The Khronos Groups WebGL public wiki has added a User Contributions area. If you have a WebGL Utility, Project, Presentation, Tutorial, Framework, Video or WebGL Example code, the WebGL work group invites you to share your contribution with the community. Contribute to the WebGL community today.
The Khronos Group will be hosting a booth this year at the upcoming Game Developers Conference (GDC) 2010, to be held at the Moscone Center in San Francisco. Khronos will also be feature four sessions on OpenCL, OpenGL, COLLADA and WebGL. Visit the Khronos Group GDC 2010 event page for complete details.
The Khronos Group announced the unveiling of the WebGL Draft Specification. WebGL is a cross-platform, royalty-free web standard for a low-level 3D graphics API based on OpenGL ES 2.0, exposed through the HTML5 Canvas element as Document Object Model interfaces. Khronos has setup a wiki, forums and a public mailing list for greater community involvement.
Learning WebGL has pointed out that Peter Strohm has put together a series of tutorials and demos in German. Included are some of the Learning WebGL tutorials as well as some refined examples of WebGL in action.
Mark Steele is suggesting that Cube Defense game demo by Yohei Shimomae, is possibly the first fully playable WebGL game. Considering it is put together without documentation, Mark feels encouraged by what he sees. Take the game for a spin, and see for yourself. A WebGL enabled browser is required.
WebGL is now available in WebKit nightlies. If you run Leopard or Snow Leopard you can try it out WebGL yourself. WebGL runs in the HTML Canvas element, and works similarly to the 2D Canvas capability currently in WebKit. You can download the nightly build on the Webkit website.
WebGL is being built into Mozilla’s Firefox, Apple’s Safari and now Google’s Chrome browser. WebGL can be used in the latest Chrome developer preview version—but only if “—enable-webgl” and “—no-sandbox” command-line switches are added when Chrome launches. The latest versions are Chrome 126.96.36.199 for Windows and 188.8.131.52 for Mac OS X and Linux.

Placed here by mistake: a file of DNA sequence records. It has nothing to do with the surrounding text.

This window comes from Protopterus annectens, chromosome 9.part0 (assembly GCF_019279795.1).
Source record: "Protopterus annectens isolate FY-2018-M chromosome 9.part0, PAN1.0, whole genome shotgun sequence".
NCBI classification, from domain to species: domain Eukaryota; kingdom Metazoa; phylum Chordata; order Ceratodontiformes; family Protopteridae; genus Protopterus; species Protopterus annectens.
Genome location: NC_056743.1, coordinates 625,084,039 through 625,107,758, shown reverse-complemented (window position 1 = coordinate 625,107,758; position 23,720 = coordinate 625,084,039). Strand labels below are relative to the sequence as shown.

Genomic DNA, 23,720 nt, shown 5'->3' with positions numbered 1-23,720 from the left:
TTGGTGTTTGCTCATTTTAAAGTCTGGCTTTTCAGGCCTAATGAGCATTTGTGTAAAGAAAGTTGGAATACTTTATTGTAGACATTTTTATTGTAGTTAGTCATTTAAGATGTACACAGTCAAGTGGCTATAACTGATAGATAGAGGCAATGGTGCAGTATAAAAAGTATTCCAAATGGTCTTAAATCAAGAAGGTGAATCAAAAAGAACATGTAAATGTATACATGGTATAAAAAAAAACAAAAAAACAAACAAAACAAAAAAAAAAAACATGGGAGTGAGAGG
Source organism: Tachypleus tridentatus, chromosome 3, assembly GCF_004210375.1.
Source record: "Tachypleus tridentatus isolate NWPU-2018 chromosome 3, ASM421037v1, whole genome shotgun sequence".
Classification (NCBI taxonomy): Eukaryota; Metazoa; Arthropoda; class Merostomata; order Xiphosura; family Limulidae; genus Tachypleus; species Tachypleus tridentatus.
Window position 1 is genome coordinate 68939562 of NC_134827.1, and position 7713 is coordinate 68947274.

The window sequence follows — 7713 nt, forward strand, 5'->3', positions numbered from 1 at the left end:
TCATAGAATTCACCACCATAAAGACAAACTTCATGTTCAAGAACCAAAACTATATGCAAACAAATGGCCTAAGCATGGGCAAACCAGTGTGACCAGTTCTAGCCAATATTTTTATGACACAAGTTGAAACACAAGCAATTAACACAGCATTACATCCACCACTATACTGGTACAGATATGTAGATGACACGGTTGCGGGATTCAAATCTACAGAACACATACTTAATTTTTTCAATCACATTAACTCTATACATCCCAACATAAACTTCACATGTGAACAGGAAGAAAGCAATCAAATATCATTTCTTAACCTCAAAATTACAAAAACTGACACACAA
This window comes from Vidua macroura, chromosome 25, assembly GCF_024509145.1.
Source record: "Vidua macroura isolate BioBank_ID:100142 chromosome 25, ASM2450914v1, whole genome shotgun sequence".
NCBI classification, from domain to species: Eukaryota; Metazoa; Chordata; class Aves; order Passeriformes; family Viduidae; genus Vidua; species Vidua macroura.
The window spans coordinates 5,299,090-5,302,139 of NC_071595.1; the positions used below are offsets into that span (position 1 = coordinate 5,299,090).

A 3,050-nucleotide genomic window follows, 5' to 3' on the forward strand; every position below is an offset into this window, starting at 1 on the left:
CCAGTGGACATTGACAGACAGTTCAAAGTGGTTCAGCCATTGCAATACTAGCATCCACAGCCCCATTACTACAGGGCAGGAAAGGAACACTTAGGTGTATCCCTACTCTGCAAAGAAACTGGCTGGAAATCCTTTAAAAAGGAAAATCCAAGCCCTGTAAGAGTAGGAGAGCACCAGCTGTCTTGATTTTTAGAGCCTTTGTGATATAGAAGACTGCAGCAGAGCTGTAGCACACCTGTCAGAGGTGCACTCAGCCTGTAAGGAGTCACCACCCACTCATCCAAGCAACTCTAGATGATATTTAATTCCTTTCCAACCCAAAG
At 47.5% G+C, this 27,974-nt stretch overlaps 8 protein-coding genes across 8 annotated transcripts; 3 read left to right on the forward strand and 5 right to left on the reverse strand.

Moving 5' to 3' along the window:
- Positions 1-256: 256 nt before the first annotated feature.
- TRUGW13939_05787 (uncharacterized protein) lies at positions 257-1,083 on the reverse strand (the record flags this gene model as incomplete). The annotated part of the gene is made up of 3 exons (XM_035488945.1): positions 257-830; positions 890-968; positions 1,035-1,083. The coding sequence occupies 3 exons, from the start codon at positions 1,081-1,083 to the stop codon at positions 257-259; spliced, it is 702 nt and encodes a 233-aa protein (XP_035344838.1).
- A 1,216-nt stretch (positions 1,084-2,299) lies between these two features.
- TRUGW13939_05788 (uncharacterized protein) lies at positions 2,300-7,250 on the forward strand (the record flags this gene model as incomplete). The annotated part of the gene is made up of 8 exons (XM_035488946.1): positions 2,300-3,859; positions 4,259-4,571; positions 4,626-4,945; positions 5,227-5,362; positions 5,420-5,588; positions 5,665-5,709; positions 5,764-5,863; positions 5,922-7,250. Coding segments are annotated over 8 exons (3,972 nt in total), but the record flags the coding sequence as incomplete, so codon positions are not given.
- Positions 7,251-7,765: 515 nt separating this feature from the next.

Being able to export your Spore Creatures into .dae COLLADA format was a pretty cool trick. However, you could only preview your creatures as 2D images in your browser. Over the weekend, Mozilla was hard at work, fixing a few bugs in their implementation of WebGL. Over the weekend Vladimir Vukićevićwas was also busy putting together a very cool demo that will let you view your COLLADA exported Spore Creatures in 3D, right in your browser. If you have a browser with WebGL enabled, here is the demo page in action.
Michael Smith posted on his twitter page this morning that WebGL has appeared in the Mozillatrunk. It was just three days ago that WebGL was first noticed in WebKit. From the homepage of Michael Smith, “I joined the W3C in 2007 as part [of] the W3C Mobile Web Initiative. I am involved with the work on The HTML Markup Language and on standards related to browsing technologies; in particular, the phenomenon known as HTML5, as well as other standards related to Web Applications.”
Khronos has posted the Siggraph 2009 COLLADA BOF presentation slides and the OpenGL BOF presentation slides. The OpenGL BOF slides include an overview on OpenGL 3.2, OpenGL ES, WebGL, GLSL and gDEBugger. The COLLADA slides include a COLLADA Conformance overview, COLLADA Vision, Project Wonderland, Sirikata—a next generation open source virtual world—and the COLLADA Contest Winners.
BetaNews has published a well thought out review based on the recent announcement of WebGL. Scott Fulton writes “For three-and-a-half years, the rotating cube corner has pretty much been the ‘test pattern’ for WebGL. But today’s endorsement by the Khronos Group, responsible for OpenGL and OpenGL ES, could catapult this project from virtual stagnation into overdrive.” There is also a good comment discussion on going. If you wish to comment directly to the developers of WebGL, you can do so on the Official Khronos WebGL Feedback thread.